25 Oct, 2019
By Virginia Roaf, SWA Senior Advisor
Those of us living and working in the North are familiar with the images of incredibly elegant, beautifully dressed women carrying water on their heads – in buckets, in calabashes, in bowls, walking through the desert, or along a mountain path, perhaps with a small child alongside, also carrying her own, smaller pot of water – as a way of ‘selling’ the need for better water, and a donation to a charity promising water for better health, for a better future. The images, while showing hardship and a different way of life, cannot show the reality of what that life is like, the impact of having to carry 20 litres water, often long distances each day. Moreover, according to a new report carrying water is causing damage in every aspect of those women’s lives.
The research shows unequivocally the cost on women’s health of having to collect water outside the home. This is not news, the evidence is there on many aspects of women’s lives, but this research also highlights the physical damage. The research highlights that collecting water not only costs women and girls time – leading to missed school and work opportunities – but also causes spinal and neck strain leading to chronic pain. For girls, this is particularly dangerous, as their bodies are still developing. For a long time, WHO/UNICEF Joint Monitoring Programme has been providing us with this critical information that women are carrying the burden of carrying water, and this research highlights further reasons why that is so damaging, reminding us of the importance of putting women’s health, and women’s lives at the front and centre of all considerations of water and sanitation services.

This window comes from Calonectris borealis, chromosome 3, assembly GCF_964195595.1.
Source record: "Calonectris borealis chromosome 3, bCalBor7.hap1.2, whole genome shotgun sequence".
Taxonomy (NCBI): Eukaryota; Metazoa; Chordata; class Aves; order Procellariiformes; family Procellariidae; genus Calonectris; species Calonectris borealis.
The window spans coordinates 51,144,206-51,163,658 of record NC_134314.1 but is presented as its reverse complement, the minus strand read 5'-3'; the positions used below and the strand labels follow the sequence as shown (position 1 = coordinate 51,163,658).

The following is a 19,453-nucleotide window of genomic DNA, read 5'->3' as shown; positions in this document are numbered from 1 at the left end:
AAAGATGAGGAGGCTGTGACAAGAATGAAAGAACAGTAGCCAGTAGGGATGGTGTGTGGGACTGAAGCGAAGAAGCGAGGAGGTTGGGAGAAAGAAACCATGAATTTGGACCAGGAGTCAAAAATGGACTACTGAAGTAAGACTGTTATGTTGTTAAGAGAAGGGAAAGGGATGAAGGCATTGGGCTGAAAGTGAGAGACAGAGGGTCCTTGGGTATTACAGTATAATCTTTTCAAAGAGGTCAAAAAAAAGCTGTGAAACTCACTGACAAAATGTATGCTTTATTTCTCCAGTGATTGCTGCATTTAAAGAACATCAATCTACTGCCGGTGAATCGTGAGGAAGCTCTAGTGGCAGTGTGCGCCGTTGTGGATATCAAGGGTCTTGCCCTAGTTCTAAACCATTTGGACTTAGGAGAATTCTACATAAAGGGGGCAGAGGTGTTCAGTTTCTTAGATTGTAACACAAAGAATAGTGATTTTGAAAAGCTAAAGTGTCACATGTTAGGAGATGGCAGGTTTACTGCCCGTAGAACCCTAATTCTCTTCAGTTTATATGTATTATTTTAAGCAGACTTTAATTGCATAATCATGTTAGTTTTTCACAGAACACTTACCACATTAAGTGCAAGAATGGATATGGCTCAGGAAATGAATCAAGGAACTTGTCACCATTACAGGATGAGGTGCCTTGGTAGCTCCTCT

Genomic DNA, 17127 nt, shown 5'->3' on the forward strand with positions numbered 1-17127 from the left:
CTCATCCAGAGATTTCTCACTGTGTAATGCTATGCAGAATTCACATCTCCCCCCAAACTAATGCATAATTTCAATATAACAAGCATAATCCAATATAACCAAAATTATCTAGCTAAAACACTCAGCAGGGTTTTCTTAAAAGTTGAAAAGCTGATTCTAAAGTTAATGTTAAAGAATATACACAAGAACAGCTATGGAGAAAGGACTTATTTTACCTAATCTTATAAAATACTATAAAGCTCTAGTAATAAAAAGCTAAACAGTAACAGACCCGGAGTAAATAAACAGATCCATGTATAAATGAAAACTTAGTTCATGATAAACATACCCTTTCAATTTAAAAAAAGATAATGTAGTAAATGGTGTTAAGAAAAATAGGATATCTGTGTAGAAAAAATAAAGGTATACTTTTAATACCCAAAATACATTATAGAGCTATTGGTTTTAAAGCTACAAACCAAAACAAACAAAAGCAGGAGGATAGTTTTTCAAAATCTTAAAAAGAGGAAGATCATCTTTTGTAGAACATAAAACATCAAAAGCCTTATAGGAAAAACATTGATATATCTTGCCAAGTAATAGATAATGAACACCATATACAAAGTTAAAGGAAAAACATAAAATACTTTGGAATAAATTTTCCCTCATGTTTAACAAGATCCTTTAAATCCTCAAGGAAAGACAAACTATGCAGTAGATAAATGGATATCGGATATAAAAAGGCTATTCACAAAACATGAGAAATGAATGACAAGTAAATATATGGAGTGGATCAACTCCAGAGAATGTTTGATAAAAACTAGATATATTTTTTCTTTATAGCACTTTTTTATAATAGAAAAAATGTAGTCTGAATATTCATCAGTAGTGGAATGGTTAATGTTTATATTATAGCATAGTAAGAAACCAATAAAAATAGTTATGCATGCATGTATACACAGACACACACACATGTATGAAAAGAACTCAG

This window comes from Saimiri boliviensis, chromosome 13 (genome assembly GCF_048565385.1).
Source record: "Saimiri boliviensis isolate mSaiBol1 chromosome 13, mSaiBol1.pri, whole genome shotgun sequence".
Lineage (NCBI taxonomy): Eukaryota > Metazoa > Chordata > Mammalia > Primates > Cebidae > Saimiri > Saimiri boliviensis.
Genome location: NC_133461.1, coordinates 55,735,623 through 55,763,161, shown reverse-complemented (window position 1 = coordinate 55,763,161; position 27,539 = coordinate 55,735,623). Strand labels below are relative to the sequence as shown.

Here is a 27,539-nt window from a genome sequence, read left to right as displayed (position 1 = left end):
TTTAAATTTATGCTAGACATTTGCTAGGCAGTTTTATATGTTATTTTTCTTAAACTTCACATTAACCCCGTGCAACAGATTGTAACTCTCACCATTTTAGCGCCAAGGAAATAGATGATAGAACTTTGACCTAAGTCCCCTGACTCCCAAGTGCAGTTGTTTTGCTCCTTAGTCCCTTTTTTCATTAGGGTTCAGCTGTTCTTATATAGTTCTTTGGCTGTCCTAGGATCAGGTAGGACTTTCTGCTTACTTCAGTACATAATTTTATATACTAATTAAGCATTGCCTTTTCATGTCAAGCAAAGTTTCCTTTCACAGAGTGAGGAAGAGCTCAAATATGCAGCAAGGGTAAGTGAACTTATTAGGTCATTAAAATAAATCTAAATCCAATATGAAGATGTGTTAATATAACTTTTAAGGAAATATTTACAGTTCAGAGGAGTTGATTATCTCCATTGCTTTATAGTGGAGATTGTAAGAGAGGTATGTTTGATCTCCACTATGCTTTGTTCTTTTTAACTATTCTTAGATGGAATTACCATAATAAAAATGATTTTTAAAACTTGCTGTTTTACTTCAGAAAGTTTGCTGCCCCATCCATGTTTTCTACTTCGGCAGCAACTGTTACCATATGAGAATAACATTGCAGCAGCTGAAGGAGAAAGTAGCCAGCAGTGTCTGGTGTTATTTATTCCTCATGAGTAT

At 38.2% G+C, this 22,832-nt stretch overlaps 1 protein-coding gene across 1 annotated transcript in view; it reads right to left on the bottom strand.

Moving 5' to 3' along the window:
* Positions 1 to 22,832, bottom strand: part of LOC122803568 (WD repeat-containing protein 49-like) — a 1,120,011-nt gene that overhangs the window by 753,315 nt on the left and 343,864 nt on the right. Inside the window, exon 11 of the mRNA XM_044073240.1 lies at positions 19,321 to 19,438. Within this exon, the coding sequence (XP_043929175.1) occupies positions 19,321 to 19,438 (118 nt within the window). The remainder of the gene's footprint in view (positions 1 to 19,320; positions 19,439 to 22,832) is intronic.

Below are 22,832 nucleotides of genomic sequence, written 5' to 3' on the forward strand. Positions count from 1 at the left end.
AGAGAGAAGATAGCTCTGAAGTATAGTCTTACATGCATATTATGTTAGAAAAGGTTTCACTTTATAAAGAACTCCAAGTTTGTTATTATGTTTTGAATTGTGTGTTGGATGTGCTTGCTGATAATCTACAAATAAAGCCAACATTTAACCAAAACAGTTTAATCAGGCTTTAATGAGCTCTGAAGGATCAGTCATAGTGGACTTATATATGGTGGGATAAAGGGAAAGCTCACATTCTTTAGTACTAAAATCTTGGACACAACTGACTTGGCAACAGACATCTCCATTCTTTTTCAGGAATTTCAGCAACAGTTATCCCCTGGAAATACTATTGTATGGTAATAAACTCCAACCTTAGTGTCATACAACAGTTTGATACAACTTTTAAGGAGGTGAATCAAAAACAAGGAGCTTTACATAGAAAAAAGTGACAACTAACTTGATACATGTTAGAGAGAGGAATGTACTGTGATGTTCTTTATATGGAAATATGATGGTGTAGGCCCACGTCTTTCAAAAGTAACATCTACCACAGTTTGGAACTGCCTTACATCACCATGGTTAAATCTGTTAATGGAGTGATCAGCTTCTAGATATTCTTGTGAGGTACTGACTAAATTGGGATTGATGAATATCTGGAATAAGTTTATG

This year the United Nations in its promotion of the Sustainable Development Goals has focussed on leaving no-one behind, but we need to go further and acknowledge the human rights violations that occur every day due to poor access to water and sanitation. The lack of these services is predominantly a gendered issue, requiring a gendered solution. This is not just for reasons of better health, it is closely linked to economic and social development, – supporting women going to work, managing business, getting girls to school. Women are doing what they must to get access to water, but they are often struggling alone. It’s crucial to hear their voices, to create the opportunity to find solutions that answer their needs. Women with disabilities, or living in remote areas, and those with a lower social status will need even more support to be heard and have the right solutions identified.
One of the main objectives of Sanitation and Water for All is to promote multi-stakeholder dialogues and forums, not just with the water and sanitation ministry but also those responsible for health, economic development, the ministries of finance, with civil society and the private sector. To drive real progress in the sector, we have to be prepared to take the time to listen and place value on the voices of people who have been disenfranchised. We must do a lot more to bring the voices of women who are carrying water, and then transform this into action – we need to reconsider how budgets are allocated or prioritized, highlighting the costs to society of allowing women and girls to cause such damage to their bodies for such an essential service.
Access to water and sanitation services are human rights. The SDGs prioritize equality for women and girls. We have a duty to hold governments and other development actors to account for ensuring that these are achieved.